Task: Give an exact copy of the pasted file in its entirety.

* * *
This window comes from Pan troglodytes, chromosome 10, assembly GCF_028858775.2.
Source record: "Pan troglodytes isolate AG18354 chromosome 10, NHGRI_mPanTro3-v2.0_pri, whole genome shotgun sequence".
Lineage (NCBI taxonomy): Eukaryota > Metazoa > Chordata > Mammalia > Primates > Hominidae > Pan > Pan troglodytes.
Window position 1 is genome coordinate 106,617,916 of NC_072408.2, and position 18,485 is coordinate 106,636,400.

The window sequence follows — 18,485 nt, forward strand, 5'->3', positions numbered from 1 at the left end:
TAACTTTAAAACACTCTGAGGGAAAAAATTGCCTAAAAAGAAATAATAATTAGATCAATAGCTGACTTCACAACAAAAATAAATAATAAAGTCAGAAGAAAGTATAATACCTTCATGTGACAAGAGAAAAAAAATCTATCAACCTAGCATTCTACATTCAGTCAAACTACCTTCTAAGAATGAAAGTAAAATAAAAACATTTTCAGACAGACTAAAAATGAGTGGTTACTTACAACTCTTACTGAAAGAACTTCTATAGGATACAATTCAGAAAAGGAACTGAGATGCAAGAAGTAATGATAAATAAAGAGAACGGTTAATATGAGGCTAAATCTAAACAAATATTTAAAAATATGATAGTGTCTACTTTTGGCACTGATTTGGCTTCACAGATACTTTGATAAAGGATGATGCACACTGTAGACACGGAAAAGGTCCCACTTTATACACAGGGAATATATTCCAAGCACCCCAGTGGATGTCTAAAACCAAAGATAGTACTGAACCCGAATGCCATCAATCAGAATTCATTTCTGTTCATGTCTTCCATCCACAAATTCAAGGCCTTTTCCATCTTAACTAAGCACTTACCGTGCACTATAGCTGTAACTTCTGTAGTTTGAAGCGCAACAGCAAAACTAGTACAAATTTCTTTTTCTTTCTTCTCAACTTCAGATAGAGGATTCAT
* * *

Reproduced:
This window comes from Pan troglodytes, chromosome 10, assembly GCF_028858775.2.
Source record: "Pan troglodytes isolate AG18354 chromosome 10, NHGRI_mPanTro3-v2.0_pri, whole genome shotgun sequence".
Lineage (NCBI taxonomy): Eukaryota > Metazoa > Chordata > Mammalia > Primates > Hominidae > Pan > Pan troglodytes.
Window position 1 is genome coordinate 106,617,916 of NC_072408.2, and position 18,485 is coordinate 106,636,400.

The window sequence follows — 18,485 nt, forward strand, 5'->3', positions numbered from 1 at the left end:
TAACTTTAAAACACTCTGAGGGAAAAAATTGCCTAAAAAGAAATAATAATTAGATCAATAGCTGACTTCACAACAAAAATAAATAATAAAGTCAGAAGAAAGTATAATACCTTCATGTGACAAGAGAAAAAAAATCTATCAACCTAGCATTCTACATTCAGTCAAACTACCTTCTAAGAATGAAAGTAAAATAAAAACATTTTCAGACAGACTAAAAATGAGTGGTTACTTACAACTCTTACTGAAAGAACTTCTATAGGATACAATTCAGAAAAGGAACTGAGATGCAAGAAGTAATGATAAATAAAGAGAACGGTTAATATGAGGCTAAATCTAAACAAATATTTAAAAATATGATAGTGTCTACTTTTGGCACTGATTTGGCTTCACAGATACTTTGATAAAGGATGATGCACACTGTAGACACGGAAAAGGTCCCACTTTATACACAGGGAATATATTCCAAGCACCCCAGTGGATGTCTAAAACCAAAGATAGTACTGAACCCGAATGCCATCAATCAGAATTCATTTCTGTTCATGTCTTCCATCCACAAATTCAAGGCCTTTTCCATCTTAACTAAGCACTTACCGTGCACTATAGCTGTAACTTCTGTAGTTTGAAGCGCAACAGCAAAACTAGTACAAATTTCTTTTTCTTTCTTCTCAACTTCAGATAGAGGATTCAT